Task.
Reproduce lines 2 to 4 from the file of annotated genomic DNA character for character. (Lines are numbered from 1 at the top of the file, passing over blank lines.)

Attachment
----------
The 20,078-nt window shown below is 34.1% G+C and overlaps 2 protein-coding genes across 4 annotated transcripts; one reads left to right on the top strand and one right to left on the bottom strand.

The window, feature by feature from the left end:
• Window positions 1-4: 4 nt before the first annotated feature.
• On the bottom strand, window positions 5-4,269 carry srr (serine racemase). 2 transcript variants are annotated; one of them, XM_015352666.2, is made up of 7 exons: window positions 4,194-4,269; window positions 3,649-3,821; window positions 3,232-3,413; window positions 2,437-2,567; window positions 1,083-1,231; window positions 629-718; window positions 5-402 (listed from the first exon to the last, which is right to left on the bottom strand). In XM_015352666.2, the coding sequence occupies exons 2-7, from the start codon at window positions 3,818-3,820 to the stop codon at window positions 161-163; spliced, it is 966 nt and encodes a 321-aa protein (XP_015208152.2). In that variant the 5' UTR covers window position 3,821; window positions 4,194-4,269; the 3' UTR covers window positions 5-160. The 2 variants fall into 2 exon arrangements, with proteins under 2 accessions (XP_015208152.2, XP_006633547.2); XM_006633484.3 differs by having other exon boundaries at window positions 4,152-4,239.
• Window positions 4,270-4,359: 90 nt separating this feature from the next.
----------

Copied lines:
The window, feature by feature from the left end:
• Window positions 1-4: 4 nt before the first annotated feature.
• On the bottom strand, window positions 5-4,269 carry srr (serine racemase). 2 transcript variants are annotated; one of them, XM_015352666.2, is made up of 7 exons: window positions 4,194-4,269; window positions 3,649-3,821; window positions 3,232-3,413; window positions 2,437-2,567; window positions 1,083-1,231; window positions 629-718; window positions 5-402 (listed from the first exon to the last, which is right to left on the bottom strand). In XM_015352666.2, the coding sequence occupies exons 2-7, from the start codon at window positions 3,818-3,820 to the stop codon at window positions 161-163; spliced, it is 966 nt and encodes a 321-aa protein (XP_015208152.2). In that variant the 5' UTR covers window position 3,821; window positions 4,194-4,269; the 3' UTR covers window positions 5-160. The 2 variants fall into 2 exon arrangements, with proteins under 2 accessions (XP_015208152.2, XP_006633547.2); XM_006633484.3 differs by having other exon boundaries at window positions 4,152-4,239.